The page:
Picking apples at an orchard

Americans have access to the world’s safest and most abundant food supply. When it comes to preventing foodborne illness, however, there is always room for improvement. In an effort to enhance existing food safety practices and decrease the risk of foodborne illnesses, the U.S. Food and Drug Administration Food Safety Modernization Act (FSMA) was passed by Congress and signed into law by President Obama in 2011.

“The FSMA is the most sweeping reform of our nation’s food safety laws in more than 70 years,” says Ryan Davis, program manager for the Office of Dairy and Foods in the Virginia Department of Agriculture and Consumer Services (VDACS). “Its intention is to ensure that the U.S. food supply is safe by shifting the focus from responding to food contamination and other food safety concerns to preventing them.”

According to Davis, each year, about one in six Americans experiences a foodborne illness of some degree. That represents a $15.6 billion cost to the American economy every year through lost wages and productivity, doctor and hospital costs and other factors. Many of these illnesses could be prevented through proper production, handling, processing, packaging, or marketing of food.

“This is a significant public health burden that is largely preventable, and FSMA aims to specifically prevent food safety problems, not merely react once they occur,” Davis says.

The new regulations and rules required by the new law focus on prevention, inspection, compliance to standards, imported food safety, response and enhanced partnerships between the FDA, individual states and communities. These new rules apply to food manufacturers and produce growers in the U.S., as well as foods imported from other countries. Since they have not been previously regulated in this manner, perhaps the most challenging and significant rule is the one applied to produce growers. In response to this new rule, the VDACS Food Safety Program will increase outreach and education efforts for producers, purveyors and produce inspectors.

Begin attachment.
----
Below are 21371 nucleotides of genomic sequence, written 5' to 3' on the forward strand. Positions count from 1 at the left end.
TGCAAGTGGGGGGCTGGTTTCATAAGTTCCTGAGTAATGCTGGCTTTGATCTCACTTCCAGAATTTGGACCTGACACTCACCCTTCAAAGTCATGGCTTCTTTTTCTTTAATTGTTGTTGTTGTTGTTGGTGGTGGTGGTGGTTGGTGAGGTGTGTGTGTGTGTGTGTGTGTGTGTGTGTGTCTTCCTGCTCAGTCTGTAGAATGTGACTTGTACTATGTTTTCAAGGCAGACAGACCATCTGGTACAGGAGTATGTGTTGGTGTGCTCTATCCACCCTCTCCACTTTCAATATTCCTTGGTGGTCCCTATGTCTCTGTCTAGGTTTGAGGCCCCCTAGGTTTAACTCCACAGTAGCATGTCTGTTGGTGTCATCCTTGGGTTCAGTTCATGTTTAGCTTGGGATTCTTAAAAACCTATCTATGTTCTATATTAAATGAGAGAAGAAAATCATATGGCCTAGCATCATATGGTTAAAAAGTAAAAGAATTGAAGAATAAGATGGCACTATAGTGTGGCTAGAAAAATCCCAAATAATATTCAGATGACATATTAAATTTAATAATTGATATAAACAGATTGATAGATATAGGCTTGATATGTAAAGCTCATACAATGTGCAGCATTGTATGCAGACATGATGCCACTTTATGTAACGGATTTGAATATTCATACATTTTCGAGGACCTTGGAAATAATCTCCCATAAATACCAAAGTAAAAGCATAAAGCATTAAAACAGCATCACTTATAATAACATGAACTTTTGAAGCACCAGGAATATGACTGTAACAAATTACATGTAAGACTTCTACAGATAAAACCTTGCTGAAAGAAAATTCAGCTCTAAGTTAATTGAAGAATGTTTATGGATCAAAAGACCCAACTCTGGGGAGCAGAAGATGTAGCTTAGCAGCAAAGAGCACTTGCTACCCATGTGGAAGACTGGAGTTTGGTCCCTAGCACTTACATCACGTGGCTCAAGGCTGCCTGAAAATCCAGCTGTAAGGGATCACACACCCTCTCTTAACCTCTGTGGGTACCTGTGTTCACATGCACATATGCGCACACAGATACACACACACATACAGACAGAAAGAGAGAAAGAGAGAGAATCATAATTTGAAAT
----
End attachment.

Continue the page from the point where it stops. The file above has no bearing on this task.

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Outreach programs will emphasize the use of clean water on the farm, proper use of fertilizer, health and hygiene of the farm workers, control of domesticated and wild animals at the farm, and proper use of and maintenance of sanitary equipment, tools and buildings.

In addition, food safety specialists will continue to inspect produce and perform ongoing sampling programs to verify the safety of the food and the compliance of the facilities where they are produced.

With increased inspections, sampling and producer compliance, less food will be contaminated and recalled. This will decrease food waste and increase the availability of food throughout the country.

“FSMA will make the food supply safe to consume, not only for the typical American, but also for those in need of food,” Davis says.

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